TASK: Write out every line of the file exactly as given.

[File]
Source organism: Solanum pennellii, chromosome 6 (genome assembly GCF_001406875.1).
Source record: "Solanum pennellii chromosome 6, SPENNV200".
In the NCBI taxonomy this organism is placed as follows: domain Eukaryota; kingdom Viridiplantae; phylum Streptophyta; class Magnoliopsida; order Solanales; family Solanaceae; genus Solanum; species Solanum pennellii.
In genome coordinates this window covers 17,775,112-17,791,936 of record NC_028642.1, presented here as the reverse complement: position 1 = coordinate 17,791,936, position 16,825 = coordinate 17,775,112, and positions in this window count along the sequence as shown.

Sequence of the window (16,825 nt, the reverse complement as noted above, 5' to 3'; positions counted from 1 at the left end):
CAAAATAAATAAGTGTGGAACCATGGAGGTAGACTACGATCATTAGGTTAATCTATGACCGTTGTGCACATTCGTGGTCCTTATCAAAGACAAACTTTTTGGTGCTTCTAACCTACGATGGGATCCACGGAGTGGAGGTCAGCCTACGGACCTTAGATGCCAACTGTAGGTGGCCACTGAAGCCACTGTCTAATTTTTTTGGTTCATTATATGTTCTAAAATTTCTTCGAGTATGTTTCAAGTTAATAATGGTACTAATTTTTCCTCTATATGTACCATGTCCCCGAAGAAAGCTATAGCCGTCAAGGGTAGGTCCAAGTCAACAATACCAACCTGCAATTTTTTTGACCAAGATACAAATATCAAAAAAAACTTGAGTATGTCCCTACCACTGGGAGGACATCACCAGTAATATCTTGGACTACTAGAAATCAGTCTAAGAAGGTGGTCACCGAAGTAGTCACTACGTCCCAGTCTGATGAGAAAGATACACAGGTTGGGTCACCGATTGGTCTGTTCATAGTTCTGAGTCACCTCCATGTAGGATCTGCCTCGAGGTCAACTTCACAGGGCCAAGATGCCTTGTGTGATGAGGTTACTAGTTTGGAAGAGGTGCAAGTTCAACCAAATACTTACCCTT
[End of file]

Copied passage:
Source organism: Solanum pennellii, chromosome 6 (genome assembly GCF_001406875.1).
Source record: "Solanum pennellii chromosome 6, SPENNV200".
In the NCBI taxonomy this organism is placed as follows: domain Eukaryota; kingdom Viridiplantae; phylum Streptophyta; class Magnoliopsida; order Solanales; family Solanaceae; genus Solanum; species Solanum pennellii.
In genome coordinates this window covers 17,775,112-17,791,936 of record NC_028642.1, presented here as the reverse complement: position 1 = coordinate 17,791,936, position 16,825 = coordinate 17,775,112, and positions in this window count along the sequence as shown.

Sequence of the window (16,825 nt, the reverse complement as noted above, 5' to 3'; positions counted from 1 at the left end):
CAAAATAAATAAGTGTGGAACCATGGAGGTAGACTACGATCATTAGGTTAATCTATGACCGTTGTGCACATTCGTGGTCCTTATCAAAGACAAACTTTTTGGTGCTTCTAACCTACGATGGGATCCACGGAGTGGAGGTCAGCCTACGGACCTTAGATGCCAACTGTAGGTGGCCACTGAAGCCACTGTCTAATTTTTTTGGTTCATTATATGTTCTAAAATTTCTTCGAGTATGTTTCAAGTTAATAATGGTACTAATTTTTCCTCTATATGTACCATGTCCCCGAAGAAAGCTATAGCCGTCAAGGGTAGGTCCAAGTCAACAATACCAACCTGCAATTTTTTTGACCAAGATACAAATATCAAAAAAAACTTGAGTATGTCCCTACCACTGGGAGGACATCACCAGTAATATCTTGGACTACTAGAAATCAGTCTAAGAAGGTGGTCACCGAAGTAGTCACTACGTCCCAGTCTGATGAGAAAGATACACAGGTTGGGTCACCGATTGGTCTGTTCATAGTTCTGAGTCACCTCCATGTAGGATCTGCCTCGAGGTCAACTTCACAGGGCCAAGATGCCTTGTGTGATGAGGTTACTAGTTTGGAAGAGGTGCAAGTTCAACCAAATACTTACCCTT